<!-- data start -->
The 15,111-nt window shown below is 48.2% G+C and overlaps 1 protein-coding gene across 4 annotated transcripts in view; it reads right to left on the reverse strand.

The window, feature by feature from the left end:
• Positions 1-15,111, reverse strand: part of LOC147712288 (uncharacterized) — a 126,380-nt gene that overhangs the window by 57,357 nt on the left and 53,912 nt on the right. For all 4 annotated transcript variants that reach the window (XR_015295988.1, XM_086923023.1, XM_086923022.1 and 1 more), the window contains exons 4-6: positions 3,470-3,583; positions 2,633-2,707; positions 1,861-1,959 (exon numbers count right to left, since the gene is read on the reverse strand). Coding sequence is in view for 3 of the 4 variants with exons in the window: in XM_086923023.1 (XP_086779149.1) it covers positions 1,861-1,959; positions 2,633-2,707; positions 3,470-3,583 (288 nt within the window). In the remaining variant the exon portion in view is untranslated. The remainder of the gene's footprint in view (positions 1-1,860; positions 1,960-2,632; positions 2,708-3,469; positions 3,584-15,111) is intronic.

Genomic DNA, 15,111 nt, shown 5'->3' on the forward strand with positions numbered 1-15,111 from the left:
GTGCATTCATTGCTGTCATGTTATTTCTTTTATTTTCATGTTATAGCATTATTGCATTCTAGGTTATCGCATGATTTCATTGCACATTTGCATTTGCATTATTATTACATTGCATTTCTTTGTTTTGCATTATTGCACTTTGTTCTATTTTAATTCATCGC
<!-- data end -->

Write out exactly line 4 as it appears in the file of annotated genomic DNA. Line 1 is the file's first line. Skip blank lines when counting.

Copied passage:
Genomic DNA, 15,111 nt, shown 5'->3' on the forward strand with positions numbered 1-15,111 from the left: